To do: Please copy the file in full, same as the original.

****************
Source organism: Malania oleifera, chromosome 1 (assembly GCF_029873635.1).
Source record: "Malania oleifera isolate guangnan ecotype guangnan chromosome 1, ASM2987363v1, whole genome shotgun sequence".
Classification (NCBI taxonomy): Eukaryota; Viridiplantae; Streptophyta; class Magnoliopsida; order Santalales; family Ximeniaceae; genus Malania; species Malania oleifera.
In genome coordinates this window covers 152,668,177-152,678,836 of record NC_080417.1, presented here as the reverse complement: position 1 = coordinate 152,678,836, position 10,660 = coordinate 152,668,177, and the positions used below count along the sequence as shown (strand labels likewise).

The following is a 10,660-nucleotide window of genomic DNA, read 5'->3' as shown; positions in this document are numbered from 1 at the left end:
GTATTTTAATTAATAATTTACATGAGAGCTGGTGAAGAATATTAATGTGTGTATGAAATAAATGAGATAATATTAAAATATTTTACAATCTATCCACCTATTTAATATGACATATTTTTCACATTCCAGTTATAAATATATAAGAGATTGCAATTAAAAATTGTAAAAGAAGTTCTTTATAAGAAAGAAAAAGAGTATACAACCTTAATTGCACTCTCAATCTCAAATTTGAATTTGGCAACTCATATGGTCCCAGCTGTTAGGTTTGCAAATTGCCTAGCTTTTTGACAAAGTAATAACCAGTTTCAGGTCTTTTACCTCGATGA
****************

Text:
Source organism: Malania oleifera, chromosome 1 (assembly GCF_029873635.1).
Source record: "Malania oleifera isolate guangnan ecotype guangnan chromosome 1, ASM2987363v1, whole genome shotgun sequence".
Classification (NCBI taxonomy): Eukaryota; Viridiplantae; Streptophyta; class Magnoliopsida; order Santalales; family Ximeniaceae; genus Malania; species Malania oleifera.
In genome coordinates this window covers 152,668,177-152,678,836 of record NC_080417.1, presented here as the reverse complement: position 1 = coordinate 152,678,836, position 10,660 = coordinate 152,668,177, and the positions used below count along the sequence as shown (strand labels likewise).

The following is a 10,660-nucleotide window of genomic DNA, read 5'->3' as shown; positions in this document are numbered from 1 at the left end:
GTATTTTAATTAATAATTTACATGAGAGCTGGTGAAGAATATTAATGTGTGTATGAAATAAATGAGATAATATTAAAATATTTTACAATCTATCCACCTATTTAATATGACATATTTTTCACATTCCAGTTATAAATATATAAGAGATTGCAATTAAAAATTGTAAAAGAAGTTCTTTATAAGAAAGAAAAAGAGTATACAACCTTAATTGCACTCTCAATCTCAAATTTGAATTTGGCAACTCATATGGTCCCAGCTGTTAGGTTTGCAAATTGCCTAGCTTTTTGACAAAGTAATAACCAGTTTCAGGTCTTTTACCTCGATGA